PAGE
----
A Facebook friend recently posted a picture of gummosis on her dwarf nectarine. While pruning her fruit trees she found the sticky stuff and shared her plight. While some folks post pictures of babies and political opinions on their Facebook page, my friends post pictures of plants and their fruit trees. Yes, if you haven’t already done so, this is the time to winter prune fruit trees and apply dormant spray to fend off diseases and insect pests. With rainfall expected throughout the spring this is not the year to omit this important task.

Why prune your fruit trees in winter? The reasons to prune fruit trees are to increase fruit production, develop strong 45-degree branch angles to support fruit load, remove limbs that grow down or straight up, maintain tree size and maintain fruit spurs. The dormant season is the best time to train a fruit tree during its first three years. Pruning trees during the dormant period tends to have an invigorating effect on the tree. Good for a young tree, not so good if you are trying to control size.

Gummosis on plum in summertime
Gummosis on plum in summertime.

Pruning of dead or diseased branches can be done anytime, however, the sooner the better. And don’t prune suckers in the winter. This insures they will grow back in the summer. Over zealous winter pruning can result in waterspouts so go easy at this time of year. Summer pruning, done in June or July, decreases size and vigor which helps to slow the growth of a tree.

Often I’m asked whether to paint a wound with sealing compound after pruning. This is no longer recommended as it encourages wood rot. A tree is best protected by proper pruning technique and timing. With this in mind, don’t prune during late spring or fall as a tree is most vulnerable during those times. When you cut away part of a plant, a would is left, susceptible to pests and diseases. To avoid trouble always prune so as to make small wounds, rather than large ones. Trimming a bud or twig produces a smaller wound than waiting until it is a large limb. Rubbing off a sucker bud leaves a smaller wound than if you want until it has a year’s growth or more.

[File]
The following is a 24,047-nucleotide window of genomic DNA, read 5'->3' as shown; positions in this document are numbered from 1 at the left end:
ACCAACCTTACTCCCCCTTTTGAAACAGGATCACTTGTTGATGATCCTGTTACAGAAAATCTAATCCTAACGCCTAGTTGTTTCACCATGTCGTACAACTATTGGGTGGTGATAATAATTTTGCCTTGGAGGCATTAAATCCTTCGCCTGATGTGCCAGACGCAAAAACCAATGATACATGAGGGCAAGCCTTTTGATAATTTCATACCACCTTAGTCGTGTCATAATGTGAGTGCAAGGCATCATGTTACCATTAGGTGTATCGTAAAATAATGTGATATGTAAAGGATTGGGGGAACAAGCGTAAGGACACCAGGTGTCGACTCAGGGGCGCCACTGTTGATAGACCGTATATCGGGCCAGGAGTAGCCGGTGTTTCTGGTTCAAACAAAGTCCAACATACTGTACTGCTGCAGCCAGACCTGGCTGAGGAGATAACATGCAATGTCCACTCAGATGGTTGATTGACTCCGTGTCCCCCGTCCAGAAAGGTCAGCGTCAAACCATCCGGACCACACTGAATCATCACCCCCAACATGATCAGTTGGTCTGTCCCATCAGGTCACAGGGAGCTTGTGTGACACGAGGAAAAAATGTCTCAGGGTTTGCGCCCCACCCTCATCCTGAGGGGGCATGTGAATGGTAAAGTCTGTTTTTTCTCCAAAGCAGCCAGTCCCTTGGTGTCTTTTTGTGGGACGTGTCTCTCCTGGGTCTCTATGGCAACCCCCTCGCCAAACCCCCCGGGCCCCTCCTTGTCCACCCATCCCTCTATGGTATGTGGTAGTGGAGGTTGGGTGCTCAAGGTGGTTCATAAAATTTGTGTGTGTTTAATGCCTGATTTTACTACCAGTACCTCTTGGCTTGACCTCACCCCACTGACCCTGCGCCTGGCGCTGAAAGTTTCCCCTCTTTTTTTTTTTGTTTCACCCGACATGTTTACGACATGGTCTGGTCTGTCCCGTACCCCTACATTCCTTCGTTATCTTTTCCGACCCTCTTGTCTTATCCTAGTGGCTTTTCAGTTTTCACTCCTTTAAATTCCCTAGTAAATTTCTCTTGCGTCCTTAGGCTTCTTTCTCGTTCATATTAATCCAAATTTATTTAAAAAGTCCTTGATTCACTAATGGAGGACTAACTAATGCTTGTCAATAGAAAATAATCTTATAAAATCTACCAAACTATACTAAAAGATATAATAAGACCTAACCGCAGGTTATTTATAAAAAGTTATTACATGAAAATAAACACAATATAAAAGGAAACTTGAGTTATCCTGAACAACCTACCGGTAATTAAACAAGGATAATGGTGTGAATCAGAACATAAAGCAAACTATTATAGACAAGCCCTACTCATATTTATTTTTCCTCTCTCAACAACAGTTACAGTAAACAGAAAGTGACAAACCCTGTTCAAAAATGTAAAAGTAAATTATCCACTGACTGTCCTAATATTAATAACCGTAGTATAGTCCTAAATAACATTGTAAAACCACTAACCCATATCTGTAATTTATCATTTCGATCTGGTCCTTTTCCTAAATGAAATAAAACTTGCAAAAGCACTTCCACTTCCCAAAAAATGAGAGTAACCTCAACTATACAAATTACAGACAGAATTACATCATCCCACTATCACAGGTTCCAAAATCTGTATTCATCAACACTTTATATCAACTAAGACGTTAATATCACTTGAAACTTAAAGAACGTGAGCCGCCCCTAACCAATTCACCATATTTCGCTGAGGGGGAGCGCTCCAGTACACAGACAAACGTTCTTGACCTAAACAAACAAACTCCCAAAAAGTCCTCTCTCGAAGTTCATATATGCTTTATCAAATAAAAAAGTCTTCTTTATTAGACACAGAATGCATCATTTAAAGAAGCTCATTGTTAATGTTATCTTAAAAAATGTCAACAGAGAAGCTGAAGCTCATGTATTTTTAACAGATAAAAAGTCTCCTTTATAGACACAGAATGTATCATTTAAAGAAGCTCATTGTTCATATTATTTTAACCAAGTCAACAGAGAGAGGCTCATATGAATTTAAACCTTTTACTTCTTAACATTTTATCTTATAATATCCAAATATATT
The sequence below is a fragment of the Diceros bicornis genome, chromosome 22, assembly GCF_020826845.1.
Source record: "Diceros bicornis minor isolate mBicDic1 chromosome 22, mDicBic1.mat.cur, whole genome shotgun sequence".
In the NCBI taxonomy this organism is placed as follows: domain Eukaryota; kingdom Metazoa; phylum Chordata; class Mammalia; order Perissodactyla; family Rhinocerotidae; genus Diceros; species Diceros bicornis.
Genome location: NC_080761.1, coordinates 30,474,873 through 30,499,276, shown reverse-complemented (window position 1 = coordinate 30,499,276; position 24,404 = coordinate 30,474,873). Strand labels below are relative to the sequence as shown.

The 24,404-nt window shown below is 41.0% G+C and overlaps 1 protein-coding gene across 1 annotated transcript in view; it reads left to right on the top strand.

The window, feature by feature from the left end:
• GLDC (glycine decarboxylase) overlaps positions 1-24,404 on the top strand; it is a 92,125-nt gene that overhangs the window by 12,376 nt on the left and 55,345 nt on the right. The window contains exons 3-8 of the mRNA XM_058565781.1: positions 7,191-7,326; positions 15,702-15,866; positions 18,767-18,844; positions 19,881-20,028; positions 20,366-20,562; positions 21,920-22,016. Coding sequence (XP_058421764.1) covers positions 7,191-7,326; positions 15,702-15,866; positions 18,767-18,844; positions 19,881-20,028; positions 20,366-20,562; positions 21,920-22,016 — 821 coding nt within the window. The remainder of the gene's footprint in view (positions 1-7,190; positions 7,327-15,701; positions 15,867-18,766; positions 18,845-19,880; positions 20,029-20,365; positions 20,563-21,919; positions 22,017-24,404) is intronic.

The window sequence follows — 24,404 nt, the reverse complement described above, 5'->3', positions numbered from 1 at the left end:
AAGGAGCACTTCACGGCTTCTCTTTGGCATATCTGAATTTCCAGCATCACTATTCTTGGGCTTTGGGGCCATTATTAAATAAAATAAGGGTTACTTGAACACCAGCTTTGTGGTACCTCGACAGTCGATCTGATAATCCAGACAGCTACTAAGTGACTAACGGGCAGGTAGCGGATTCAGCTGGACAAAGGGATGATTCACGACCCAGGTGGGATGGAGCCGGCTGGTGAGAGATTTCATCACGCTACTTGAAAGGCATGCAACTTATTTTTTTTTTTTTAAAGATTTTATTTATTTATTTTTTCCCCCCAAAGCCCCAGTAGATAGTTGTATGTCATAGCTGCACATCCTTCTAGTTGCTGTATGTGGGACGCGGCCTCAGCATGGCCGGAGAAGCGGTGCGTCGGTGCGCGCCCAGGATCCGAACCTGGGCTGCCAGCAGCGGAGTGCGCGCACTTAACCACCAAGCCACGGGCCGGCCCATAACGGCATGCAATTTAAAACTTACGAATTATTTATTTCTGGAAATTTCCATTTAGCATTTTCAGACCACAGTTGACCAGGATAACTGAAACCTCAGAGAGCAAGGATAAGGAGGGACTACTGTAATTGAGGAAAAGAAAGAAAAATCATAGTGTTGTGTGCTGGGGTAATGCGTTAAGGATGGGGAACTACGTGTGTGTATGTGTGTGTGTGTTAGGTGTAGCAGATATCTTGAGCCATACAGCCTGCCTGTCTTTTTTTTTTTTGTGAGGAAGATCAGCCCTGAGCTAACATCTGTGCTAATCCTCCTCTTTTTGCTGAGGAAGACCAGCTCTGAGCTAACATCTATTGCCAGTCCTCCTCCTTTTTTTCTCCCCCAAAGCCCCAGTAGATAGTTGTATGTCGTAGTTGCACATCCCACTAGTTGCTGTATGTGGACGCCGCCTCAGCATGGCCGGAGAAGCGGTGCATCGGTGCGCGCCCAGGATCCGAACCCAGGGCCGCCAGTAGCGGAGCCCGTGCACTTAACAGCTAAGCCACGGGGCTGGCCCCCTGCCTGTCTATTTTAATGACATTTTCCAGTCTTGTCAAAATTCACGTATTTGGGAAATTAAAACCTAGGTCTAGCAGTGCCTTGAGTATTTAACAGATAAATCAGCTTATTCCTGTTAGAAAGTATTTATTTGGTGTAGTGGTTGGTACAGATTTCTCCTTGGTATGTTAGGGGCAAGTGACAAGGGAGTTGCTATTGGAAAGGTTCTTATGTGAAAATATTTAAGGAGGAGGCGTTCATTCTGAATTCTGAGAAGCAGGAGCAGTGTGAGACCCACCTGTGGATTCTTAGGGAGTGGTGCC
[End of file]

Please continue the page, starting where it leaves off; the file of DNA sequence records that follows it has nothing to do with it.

My friends sticky amber gum oozing from her dwarf nectarine branch is the tree’s reaction to stress. Cankers or sunken lesions covered with gum may be caused by mechanical injuries, such as lawnmowers or pruning, insects, winter damage, sun scald, herbicide injury or various fungal or bacterial infections. Practice good sanitation by removing and destroying cankered limbs.

You can prevent or control many diseases and overwintering insects by applying a dormant spray this month. This can be the most effective spray of the season. Fungal diseases such as peach leaf curl, fire blight, scab and anthracnose as well as insects including aphids, San Jose scale, bud moth, leaf roller, coddling moth and whitefly larvae, mealybugs and mites can all be controlled.

There are several types of dormant sprays and all three types are considered organic. Lime-Sulfur or copper can be mixed with horticultural oil which smothers overwintering insects and eggs. This spray is good for all fruit trees except apricots which should be sprayed in the fall with copper and this month with horticultural oil.

Apply dormant spray when the temperature is above 40 degrees. Make sure you cover every nook and cranny of each branch and trunk until the tree is dripping and spray the surrounding soil. Spray only plants that have suffered from pests or disease. Sprays, even organic, can kill beneficial insects as well. Even though they’re organic, dormant sprays can be irritating to skin and eyes, Wear long sleeves and gloves and eye protection.

I hope I don’t find any pictures on Facebook of your plant pests or diseases but post away if you something wicked your way comes and I’ll try to help.

A Little Slice of Heaven in the Santa Cruz Mountains